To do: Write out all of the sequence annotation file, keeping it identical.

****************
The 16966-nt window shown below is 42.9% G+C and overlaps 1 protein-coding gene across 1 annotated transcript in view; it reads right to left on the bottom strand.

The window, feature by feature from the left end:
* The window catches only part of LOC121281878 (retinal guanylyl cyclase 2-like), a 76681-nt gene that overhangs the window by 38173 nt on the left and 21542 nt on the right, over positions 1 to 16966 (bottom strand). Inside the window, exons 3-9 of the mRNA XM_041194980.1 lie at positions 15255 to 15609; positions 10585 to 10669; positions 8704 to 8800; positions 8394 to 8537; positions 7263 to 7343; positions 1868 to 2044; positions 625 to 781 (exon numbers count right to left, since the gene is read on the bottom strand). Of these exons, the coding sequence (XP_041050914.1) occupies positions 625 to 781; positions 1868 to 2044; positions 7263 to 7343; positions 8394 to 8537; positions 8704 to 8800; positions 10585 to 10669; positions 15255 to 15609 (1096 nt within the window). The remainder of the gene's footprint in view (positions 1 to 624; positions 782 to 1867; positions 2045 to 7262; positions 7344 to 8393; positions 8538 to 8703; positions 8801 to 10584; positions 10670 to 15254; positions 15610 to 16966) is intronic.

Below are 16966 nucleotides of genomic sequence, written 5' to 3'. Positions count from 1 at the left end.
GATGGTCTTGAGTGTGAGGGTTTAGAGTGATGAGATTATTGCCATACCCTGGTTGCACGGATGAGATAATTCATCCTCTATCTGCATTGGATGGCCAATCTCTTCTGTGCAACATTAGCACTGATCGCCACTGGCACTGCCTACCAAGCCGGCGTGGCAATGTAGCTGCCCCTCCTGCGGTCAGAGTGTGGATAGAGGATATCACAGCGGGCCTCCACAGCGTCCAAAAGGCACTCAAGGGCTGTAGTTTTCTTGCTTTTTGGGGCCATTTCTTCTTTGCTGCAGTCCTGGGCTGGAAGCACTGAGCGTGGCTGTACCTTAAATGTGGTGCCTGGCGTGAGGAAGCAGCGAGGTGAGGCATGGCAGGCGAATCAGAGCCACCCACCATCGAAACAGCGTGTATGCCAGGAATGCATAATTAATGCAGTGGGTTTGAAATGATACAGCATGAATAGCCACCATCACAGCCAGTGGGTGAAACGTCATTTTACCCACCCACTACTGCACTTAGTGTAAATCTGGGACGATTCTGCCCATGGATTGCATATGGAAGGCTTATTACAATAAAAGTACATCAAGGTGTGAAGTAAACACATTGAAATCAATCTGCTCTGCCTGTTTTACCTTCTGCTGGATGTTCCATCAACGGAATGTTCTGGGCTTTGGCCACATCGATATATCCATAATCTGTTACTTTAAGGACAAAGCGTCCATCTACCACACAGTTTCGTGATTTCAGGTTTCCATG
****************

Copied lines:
The 16966-nt window shown below is 42.9% G+C and overlaps 1 protein-coding gene across 1 annotated transcript in view; it reads right to left on the bottom strand.

The window, feature by feature from the left end:
* The window catches only part of LOC121281878 (retinal guanylyl cyclase 2-like), a 76681-nt gene that overhangs the window by 38173 nt on the left and 21542 nt on the right, over positions 1 to 16966 (bottom strand). Inside the window, exons 3-9 of the mRNA XM_041194980.1 lie at positions 15255 to 15609; positions 10585 to 10669; positions 8704 to 8800; positions 8394 to 8537; positions 7263 to 7343; positions 1868 to 2044; positions 625 to 781 (exon numbers count right to left, since the gene is read on the bottom strand). Of these exons, the coding sequence (XP_041050914.1) occupies positions 625 to 781; positions 1868 to 2044; positions 7263 to 7343; positions 8394 to 8537; positions 8704 to 8800; positions 10585 to 10669; positions 15255 to 15609 (1096 nt within the window). The remainder of the gene's footprint in view (positions 1 to 624; positions 782 to 1867; positions 2045 to 7262; positions 7344 to 8393; positions 8538 to 8703; positions 8801 to 10584; positions 10670 to 15254; positions 15610 to 16966) is intronic.

Below are 16966 nucleotides of genomic sequence, written 5' to 3'. Positions count from 1 at the left end.
GATGGTCTTGAGTGTGAGGGTTTAGAGTGATGAGATTATTGCCATACCCTGGTTGCACGGATGAGATAATTCATCCTCTATCTGCATTGGATGGCCAATCTCTTCTGTGCAACATTAGCACTGATCGCCACTGGCACTGCCTACCAAGCCGGCGTGGCAATGTAGCTGCCCCTCCTGCGGTCAGAGTGTGGATAGAGGATATCACAGCGGGCCTCCACAGCGTCCAAAAGGCACTCAAGGGCTGTAGTTTTCTTGCTTTTTGGGGCCATTTCTTCTTTGCTGCAGTCCTGGGCTGGAAGCACTGAGCGTGGCTGTACCTTAAATGTGGTGCCTGGCGTGAGGAAGCAGCGAGGTGAGGCATGGCAGGCGAATCAGAGCCACCCACCATCGAAACAGCGTGTATGCCAGGAATGCATAATTAATGCAGTGGGTTTGAAATGATACAGCATGAATAGCCACCATCACAGCCAGTGGGTGAAACGTCATTTTACCCACCCACTACTGCACTTAGTGTAAATCTGGGACGATTCTGCCCATGGATTGCATATGGAAGGCTTATTACAATAAAAGTACATCAAGGTGTGAAGTAAACACATTGAAATCAATCTGCTCTGCCTGTTTTACCTTCTGCTGGATGTTCCATCAACGGAATGTTCTGGGCTTTGGCCACATCGATATATCCATAATCTGTTACTTTAAGGACAAAGCGTCCATCTACCACACAGTTTCGTGATTTCAGGTTTCCATG